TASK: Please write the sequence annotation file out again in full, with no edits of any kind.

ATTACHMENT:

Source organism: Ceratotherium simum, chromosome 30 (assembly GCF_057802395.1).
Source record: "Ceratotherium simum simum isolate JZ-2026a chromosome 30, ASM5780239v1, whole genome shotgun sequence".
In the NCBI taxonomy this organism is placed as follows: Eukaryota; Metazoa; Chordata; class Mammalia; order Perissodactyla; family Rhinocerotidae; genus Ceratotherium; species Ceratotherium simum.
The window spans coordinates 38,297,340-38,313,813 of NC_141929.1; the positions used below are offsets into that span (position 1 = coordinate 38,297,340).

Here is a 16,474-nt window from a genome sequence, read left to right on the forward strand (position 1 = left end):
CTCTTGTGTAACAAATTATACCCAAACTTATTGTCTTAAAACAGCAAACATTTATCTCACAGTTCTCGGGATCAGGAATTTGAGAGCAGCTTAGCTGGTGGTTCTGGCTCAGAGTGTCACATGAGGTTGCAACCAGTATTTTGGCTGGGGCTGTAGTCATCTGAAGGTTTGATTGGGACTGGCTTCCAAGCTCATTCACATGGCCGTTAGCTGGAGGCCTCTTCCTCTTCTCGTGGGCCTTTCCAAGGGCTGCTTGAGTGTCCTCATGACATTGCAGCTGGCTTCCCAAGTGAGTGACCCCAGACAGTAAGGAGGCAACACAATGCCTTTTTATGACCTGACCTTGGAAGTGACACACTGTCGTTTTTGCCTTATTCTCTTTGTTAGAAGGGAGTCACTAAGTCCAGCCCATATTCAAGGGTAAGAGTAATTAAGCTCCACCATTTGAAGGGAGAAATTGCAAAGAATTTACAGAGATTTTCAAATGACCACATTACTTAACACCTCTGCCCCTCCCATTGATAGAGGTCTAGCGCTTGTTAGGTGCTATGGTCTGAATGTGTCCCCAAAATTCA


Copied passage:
Source organism: Ceratotherium simum, chromosome 30 (assembly GCF_057802395.1).
Source record: "Ceratotherium simum simum isolate JZ-2026a chromosome 30, ASM5780239v1, whole genome shotgun sequence".
In the NCBI taxonomy this organism is placed as follows: Eukaryota; Metazoa; Chordata; class Mammalia; order Perissodactyla; family Rhinocerotidae; genus Ceratotherium; species Ceratotherium simum.
The window spans coordinates 38,297,340-38,313,813 of NC_141929.1; the positions used below are offsets into that span (position 1 = coordinate 38,297,340).

Here is a 16,474-nt window from a genome sequence, read left to right on the forward strand (position 1 = left end):
CTCTTGTGTAACAAATTATACCCAAACTTATTGTCTTAAAACAGCAAACATTTATCTCACAGTTCTCGGGATCAGGAATTTGAGAGCAGCTTAGCTGGTGGTTCTGGCTCAGAGTGTCACATGAGGTTGCAACCAGTATTTTGGCTGGGGCTGTAGTCATCTGAAGGTTTGATTGGGACTGGCTTCCAAGCTCATTCACATGGCCGTTAGCTGGAGGCCTCTTCCTCTTCTCGTGGGCCTTTCCAAGGGCTGCTTGAGTGTCCTCATGACATTGCAGCTGGCTTCCCAAGTGAGTGACCCCAGACAGTAAGGAGGCAACACAATGCCTTTTTATGACCTGACCTTGGAAGTGACACACTGTCGTTTTTGCCTTATTCTCTTTGTTAGAAGGGAGTCACTAAGTCCAGCCCATATTCAAGGGTAAGAGTAATTAAGCTCCACCATTTGAAGGGAGAAATTGCAAAGAATTTACAGAGATTTTCAAATGACCACATTACTTAACACCTCTGCCCCTCCCATTGATAGAGGTCTAGCGCTTGTTAGGTGCTATGGTCTGAATGTGTCCCCAAAATTCA